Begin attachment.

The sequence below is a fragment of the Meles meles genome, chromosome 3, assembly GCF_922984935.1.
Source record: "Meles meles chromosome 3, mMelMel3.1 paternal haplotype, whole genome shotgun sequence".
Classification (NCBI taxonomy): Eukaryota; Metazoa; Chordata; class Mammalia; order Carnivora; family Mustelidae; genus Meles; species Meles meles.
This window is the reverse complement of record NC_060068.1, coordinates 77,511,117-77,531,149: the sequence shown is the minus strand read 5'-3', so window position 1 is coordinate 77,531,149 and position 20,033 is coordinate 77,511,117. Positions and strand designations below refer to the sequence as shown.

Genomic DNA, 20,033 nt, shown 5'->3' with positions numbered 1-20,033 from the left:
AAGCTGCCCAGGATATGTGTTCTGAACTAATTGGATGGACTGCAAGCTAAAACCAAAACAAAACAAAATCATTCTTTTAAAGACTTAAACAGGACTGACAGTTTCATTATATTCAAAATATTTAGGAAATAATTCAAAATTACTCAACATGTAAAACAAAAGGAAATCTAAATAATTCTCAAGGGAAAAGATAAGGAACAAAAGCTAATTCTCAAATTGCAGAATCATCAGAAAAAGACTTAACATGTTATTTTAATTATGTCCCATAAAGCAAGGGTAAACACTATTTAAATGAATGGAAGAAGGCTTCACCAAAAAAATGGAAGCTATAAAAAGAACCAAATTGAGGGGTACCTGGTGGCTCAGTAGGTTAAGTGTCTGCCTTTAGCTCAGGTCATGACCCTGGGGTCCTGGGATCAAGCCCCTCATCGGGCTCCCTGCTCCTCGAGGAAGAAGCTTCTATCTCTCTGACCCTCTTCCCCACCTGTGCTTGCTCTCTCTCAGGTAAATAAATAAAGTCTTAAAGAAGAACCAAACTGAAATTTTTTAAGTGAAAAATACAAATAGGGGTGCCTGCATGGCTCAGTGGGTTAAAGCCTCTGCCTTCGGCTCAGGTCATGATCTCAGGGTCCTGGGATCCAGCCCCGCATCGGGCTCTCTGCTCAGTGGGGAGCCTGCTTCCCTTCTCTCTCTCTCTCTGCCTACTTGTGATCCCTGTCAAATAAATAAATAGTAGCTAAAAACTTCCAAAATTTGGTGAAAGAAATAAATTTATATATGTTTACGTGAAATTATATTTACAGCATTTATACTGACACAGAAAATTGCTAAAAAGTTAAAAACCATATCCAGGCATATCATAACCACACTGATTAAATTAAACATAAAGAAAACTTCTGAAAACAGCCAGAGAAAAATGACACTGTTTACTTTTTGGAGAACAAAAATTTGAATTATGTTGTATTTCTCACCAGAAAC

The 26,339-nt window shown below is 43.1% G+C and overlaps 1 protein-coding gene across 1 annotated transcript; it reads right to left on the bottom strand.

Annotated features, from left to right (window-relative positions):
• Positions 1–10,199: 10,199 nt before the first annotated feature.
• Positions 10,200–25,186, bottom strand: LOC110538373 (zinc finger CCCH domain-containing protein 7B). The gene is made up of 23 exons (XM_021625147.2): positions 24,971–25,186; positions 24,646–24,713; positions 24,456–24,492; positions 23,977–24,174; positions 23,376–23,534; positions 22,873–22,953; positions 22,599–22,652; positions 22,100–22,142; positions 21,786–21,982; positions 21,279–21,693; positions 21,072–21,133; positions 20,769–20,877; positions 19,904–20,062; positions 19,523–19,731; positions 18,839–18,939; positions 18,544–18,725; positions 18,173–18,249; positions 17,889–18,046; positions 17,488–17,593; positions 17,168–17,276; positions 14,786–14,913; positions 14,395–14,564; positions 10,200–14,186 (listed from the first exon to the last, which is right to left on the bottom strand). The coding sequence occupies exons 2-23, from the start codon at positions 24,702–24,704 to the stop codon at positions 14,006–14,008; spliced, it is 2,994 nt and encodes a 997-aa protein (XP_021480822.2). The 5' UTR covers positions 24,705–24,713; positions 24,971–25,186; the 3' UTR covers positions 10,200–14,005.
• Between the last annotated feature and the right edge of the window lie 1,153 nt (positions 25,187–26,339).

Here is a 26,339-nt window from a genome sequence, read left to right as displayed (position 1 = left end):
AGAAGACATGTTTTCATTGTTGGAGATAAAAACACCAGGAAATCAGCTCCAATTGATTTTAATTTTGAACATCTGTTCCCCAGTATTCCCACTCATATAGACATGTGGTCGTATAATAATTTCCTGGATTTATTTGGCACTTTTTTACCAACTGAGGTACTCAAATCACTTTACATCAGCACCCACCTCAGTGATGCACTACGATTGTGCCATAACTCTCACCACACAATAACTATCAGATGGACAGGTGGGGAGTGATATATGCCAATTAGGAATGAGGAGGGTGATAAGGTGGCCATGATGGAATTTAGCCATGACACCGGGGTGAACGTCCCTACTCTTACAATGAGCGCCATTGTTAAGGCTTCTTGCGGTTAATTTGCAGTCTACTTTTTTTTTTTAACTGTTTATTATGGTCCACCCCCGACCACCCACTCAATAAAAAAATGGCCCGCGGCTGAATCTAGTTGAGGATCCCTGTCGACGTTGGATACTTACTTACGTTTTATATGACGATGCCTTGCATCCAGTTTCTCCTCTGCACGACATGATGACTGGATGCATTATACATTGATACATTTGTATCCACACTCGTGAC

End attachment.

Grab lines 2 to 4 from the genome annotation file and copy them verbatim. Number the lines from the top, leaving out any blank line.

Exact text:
Source record: "Meles meles chromosome 3, mMelMel3.1 paternal haplotype, whole genome shotgun sequence".
Classification (NCBI taxonomy): Eukaryota; Metazoa; Chordata; class Mammalia; order Carnivora; family Mustelidae; genus Meles; species Meles meles.
This window is the reverse complement of record NC_060068.1, coordinates 77,511,117-77,531,149: the sequence shown is the minus strand read 5'-3', so window position 1 is coordinate 77,531,149 and position 20,033 is coordinate 77,511,117. Positions and strand designations below refer to the sequence as shown.